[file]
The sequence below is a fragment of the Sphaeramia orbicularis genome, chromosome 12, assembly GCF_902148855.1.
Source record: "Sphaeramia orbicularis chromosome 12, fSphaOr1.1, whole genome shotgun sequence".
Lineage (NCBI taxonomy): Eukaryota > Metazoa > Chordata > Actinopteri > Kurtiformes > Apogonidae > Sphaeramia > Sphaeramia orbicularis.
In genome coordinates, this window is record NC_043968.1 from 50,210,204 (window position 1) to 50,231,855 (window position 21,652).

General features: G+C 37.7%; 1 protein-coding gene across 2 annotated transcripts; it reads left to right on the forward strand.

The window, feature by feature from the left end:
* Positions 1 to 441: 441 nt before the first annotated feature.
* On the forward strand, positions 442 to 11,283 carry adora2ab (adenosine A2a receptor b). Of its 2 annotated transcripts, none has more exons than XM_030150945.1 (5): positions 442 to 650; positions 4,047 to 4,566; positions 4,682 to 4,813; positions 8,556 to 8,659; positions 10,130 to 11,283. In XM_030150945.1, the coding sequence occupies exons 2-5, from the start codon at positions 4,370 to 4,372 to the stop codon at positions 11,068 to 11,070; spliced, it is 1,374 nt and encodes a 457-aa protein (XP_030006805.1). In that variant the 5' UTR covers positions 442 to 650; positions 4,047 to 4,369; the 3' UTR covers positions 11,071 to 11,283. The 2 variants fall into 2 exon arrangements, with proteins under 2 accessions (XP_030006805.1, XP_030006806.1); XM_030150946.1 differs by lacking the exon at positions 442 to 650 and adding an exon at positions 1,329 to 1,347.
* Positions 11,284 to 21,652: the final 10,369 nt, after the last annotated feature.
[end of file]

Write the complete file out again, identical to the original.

The sequence below is a fragment of the Sphaeramia orbicularis genome, chromosome 12, assembly GCF_902148855.1.
Source record: "Sphaeramia orbicularis chromosome 12, fSphaOr1.1, whole genome shotgun sequence".
Lineage (NCBI taxonomy): Eukaryota > Metazoa > Chordata > Actinopteri > Kurtiformes > Apogonidae > Sphaeramia > Sphaeramia orbicularis.
In genome coordinates, this window is record NC_043968.1 from 50,210,204 (window position 1) to 50,231,855 (window position 21,652).

General features: G+C 37.7%; 1 protein-coding gene across 2 annotated transcripts; it reads left to right on the forward strand.

The window, feature by feature from the left end:
* Positions 1 to 441: 441 nt before the first annotated feature.
* On the forward strand, positions 442 to 11,283 carry adora2ab (adenosine A2a receptor b). Of its 2 annotated transcripts, none has more exons than XM_030150945.1 (5): positions 442 to 650; positions 4,047 to 4,566; positions 4,682 to 4,813; positions 8,556 to 8,659; positions 10,130 to 11,283. In XM_030150945.1, the coding sequence occupies exons 2-5, from the start codon at positions 4,370 to 4,372 to the stop codon at positions 11,068 to 11,070; spliced, it is 1,374 nt and encodes a 457-aa protein (XP_030006805.1). In that variant the 5' UTR covers positions 442 to 650; positions 4,047 to 4,369; the 3' UTR covers positions 11,071 to 11,283. The 2 variants fall into 2 exon arrangements, with proteins under 2 accessions (XP_030006805.1, XP_030006806.1); XM_030150946.1 differs by lacking the exon at positions 442 to 650 and adding an exon at positions 1,329 to 1,347.
* Positions 11,284 to 21,652: the final 10,369 nt, after the last annotated feature.